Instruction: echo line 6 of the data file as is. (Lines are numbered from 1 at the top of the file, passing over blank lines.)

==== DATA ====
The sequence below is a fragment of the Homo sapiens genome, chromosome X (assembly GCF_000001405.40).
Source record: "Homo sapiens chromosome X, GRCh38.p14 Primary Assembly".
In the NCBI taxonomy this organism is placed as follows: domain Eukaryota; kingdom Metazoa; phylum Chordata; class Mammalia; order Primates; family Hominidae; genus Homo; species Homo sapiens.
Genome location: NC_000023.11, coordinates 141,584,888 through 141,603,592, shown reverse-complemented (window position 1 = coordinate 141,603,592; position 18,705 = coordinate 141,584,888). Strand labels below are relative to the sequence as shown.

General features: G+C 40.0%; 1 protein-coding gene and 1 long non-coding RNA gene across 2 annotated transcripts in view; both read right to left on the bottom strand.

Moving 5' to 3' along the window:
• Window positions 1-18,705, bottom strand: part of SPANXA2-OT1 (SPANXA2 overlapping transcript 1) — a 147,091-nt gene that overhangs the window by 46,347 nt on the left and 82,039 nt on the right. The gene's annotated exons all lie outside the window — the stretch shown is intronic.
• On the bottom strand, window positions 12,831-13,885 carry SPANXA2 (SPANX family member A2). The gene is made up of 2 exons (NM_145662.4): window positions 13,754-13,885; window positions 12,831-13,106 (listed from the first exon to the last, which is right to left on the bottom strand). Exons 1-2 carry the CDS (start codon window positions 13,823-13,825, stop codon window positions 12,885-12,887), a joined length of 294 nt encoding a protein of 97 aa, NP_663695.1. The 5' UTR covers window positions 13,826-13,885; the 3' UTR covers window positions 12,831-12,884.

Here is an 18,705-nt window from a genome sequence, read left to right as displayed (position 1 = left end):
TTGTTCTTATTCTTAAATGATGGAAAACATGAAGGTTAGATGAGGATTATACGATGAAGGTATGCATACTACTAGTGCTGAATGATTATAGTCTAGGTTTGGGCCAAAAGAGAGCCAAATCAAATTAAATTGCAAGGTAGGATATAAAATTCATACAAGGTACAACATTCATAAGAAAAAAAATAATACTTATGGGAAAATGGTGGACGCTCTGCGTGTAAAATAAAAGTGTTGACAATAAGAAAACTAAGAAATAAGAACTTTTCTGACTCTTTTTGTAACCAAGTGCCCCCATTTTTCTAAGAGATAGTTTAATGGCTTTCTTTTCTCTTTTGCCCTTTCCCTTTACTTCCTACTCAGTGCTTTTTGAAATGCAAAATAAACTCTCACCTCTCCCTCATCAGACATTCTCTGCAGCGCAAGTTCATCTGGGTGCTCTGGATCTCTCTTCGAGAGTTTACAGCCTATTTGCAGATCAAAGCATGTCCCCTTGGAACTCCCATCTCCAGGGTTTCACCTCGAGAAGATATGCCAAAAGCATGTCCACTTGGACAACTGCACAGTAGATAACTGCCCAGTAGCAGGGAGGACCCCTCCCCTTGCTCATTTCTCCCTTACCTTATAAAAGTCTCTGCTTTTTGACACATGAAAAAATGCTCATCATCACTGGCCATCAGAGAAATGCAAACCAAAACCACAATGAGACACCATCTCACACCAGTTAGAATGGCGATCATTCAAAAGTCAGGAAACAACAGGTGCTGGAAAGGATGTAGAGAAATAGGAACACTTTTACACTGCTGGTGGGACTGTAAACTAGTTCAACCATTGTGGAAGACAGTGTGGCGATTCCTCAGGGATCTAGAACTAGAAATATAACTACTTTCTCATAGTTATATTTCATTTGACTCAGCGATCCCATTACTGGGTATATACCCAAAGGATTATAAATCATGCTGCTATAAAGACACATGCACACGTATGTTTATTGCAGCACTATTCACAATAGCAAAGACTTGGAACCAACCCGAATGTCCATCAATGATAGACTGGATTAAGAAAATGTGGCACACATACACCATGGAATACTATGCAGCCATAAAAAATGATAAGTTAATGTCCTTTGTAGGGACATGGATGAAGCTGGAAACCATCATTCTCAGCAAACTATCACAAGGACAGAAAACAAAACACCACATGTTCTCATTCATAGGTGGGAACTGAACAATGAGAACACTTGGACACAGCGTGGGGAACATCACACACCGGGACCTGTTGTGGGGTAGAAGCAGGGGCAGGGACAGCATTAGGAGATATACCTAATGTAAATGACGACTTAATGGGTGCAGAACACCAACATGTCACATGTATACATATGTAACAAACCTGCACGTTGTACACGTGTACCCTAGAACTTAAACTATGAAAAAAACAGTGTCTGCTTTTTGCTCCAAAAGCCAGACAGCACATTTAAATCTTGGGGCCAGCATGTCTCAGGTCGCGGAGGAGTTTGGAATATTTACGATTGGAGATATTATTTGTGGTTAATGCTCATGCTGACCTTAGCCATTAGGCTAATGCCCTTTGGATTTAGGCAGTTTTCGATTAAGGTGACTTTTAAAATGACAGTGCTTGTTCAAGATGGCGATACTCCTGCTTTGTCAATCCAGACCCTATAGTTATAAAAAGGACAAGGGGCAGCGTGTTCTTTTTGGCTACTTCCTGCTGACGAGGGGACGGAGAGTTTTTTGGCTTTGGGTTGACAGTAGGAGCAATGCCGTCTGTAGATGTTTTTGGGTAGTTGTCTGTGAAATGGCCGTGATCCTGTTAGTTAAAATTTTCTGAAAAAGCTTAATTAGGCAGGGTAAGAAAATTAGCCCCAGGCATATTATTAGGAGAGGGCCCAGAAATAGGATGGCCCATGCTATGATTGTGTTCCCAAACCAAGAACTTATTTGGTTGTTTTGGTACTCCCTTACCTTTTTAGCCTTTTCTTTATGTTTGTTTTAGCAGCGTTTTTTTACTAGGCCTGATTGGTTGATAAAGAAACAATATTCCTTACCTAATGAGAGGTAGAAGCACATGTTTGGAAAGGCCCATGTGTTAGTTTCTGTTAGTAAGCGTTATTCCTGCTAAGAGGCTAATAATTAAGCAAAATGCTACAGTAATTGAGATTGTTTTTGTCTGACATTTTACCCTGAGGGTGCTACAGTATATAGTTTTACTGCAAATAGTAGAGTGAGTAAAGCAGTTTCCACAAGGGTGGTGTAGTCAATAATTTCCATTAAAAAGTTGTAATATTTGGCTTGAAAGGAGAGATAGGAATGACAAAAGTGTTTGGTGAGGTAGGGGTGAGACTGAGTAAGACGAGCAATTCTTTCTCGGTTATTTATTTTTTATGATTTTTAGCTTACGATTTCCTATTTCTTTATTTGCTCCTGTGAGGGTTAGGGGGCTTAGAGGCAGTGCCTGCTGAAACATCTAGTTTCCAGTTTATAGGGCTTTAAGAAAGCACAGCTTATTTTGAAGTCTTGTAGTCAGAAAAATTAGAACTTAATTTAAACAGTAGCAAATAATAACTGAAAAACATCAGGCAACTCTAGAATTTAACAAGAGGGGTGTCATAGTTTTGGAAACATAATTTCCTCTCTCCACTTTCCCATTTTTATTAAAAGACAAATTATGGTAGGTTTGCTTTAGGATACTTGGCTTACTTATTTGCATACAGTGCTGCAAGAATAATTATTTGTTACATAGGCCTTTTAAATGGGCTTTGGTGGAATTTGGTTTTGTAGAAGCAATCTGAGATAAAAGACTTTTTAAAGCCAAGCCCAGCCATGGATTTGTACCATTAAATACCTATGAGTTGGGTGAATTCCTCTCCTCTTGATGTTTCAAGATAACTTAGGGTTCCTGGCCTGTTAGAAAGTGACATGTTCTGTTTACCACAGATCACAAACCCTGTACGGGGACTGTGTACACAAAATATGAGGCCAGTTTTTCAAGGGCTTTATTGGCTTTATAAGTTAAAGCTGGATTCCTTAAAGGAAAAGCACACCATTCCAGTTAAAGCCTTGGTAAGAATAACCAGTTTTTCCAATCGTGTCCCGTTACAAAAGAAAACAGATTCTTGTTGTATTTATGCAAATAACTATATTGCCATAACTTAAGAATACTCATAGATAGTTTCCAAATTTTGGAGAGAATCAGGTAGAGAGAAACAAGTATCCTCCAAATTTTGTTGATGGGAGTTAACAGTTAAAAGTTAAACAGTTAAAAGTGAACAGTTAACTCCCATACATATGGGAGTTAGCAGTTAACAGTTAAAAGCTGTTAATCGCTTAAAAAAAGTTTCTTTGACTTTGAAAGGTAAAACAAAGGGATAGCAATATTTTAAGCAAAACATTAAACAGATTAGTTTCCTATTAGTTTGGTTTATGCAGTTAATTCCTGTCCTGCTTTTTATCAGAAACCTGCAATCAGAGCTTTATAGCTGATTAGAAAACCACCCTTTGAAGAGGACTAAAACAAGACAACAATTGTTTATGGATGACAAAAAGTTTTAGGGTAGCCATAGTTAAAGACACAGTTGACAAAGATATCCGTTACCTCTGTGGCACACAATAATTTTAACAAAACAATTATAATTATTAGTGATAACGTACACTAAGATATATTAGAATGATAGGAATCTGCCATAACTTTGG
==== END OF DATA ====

Moving 5' to 3' along the window: